Despite voter approval, the marijuana ballot initiatives face stiff opposition among state leaders, including Governor Kristi Noem.
For the first time in United State history, a state will vote on both medical and recreational marijuana legalization in the same election. This week, South Dakota’s Secretary of State Steve Barnett certified an adult-use marijuana initiative, stating there were enough valid signatures to add the proposal to the November ballot.
The initiative would legalize recreational marijuana for adults 21 and older in the state, while also creating a system for regulated sales of marijuana. In addition, the proposal would force the state legislature to establish a hemp cultivation law in South Dakota. The Marijuana Policy Project and New Approach PAC, two national marijuana advocacy groups, have announced support for both the medical and recreational marijuana initiatives.
“The adult-use legalization initiative will greatly benefit the people of South Dakota by ending the injustice of arresting otherwise law-abiding adults for marijuana offenses,” Matthew Schweich, deputy director at MPP told The Fresh Toast. “It will focus law enforcement resources on fighting serious crime, generate new tax revenue for the state, and create jobs.”
South Dakota ranks among the most punitive states with regards to cannabis, despite voter proposals like the ones now on the 2020 ballot. All forms of CBD oil and industrial hemp are illegal in the state, except the FDA-approved drug Epidiolex, a cannabis-derived drug that treats rare forms of epilepsy.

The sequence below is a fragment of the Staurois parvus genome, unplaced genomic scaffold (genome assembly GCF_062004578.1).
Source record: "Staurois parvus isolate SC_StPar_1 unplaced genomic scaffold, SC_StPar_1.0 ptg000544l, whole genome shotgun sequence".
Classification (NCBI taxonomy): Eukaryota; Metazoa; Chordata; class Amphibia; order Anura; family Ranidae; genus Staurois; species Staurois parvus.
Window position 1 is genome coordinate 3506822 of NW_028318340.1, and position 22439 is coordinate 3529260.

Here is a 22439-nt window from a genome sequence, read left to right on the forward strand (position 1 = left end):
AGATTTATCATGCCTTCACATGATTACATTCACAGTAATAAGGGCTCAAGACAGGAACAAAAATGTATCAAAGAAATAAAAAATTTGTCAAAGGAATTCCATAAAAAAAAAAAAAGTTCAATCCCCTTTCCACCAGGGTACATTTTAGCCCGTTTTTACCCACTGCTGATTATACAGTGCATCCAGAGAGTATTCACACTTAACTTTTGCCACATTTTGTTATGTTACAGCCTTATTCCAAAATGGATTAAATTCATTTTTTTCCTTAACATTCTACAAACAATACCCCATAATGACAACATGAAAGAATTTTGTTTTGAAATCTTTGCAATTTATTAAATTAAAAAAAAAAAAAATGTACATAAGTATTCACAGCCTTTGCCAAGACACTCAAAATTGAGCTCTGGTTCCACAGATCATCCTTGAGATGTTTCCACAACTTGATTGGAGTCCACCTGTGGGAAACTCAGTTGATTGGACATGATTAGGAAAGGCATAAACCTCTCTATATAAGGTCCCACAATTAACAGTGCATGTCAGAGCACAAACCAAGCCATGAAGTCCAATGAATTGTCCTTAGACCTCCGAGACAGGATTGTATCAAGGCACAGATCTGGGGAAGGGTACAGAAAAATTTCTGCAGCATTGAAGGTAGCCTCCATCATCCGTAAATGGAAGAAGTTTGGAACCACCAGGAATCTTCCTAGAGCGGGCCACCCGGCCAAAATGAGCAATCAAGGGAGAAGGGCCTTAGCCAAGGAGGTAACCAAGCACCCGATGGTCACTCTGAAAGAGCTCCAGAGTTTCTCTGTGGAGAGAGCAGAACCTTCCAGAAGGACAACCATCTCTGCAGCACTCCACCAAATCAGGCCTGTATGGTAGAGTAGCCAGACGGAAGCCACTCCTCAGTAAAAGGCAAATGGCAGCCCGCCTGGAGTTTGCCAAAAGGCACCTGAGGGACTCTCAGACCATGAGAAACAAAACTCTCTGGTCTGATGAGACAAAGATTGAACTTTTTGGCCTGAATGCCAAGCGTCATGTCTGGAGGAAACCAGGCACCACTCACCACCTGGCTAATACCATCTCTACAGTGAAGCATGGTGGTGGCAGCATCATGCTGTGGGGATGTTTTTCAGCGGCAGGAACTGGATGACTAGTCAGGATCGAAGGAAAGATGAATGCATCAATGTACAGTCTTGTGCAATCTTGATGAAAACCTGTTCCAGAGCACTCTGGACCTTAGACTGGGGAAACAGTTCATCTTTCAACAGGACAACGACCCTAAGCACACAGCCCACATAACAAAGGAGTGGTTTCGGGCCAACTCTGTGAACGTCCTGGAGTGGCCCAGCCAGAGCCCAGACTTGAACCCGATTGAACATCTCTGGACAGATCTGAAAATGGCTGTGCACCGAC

In March of last year, Governor Kristi Noem vetoed a bill legalizing hemp production in the state. Noem added later in the year that she would veto any hemp bills in 2020 as well. In the past, she has cited concern that legalizing hemp was a gateway to eventual recreational marijuana legalization and would undermine law enforcement’s ability to enforce marijuana laws in the state. Marijuana-related prosecutions have dropped by more than half in Texas, as prosecutors now must prove in possessions cases that defendants were carrying cannabis with THC levels above 0.3%, which requires expensive lab testing.
“At this point, it appears increasingly unlikely that Congress will pass legislation this year to fix our nation’s broken federal marijuana laws,” Schwein said. “Therefore, it is crucial that our movement win as many ballot initiative campaigns as possible this November and increase the pressure on Congress to take action. That is how we will ensure success at the federal level in 2021.”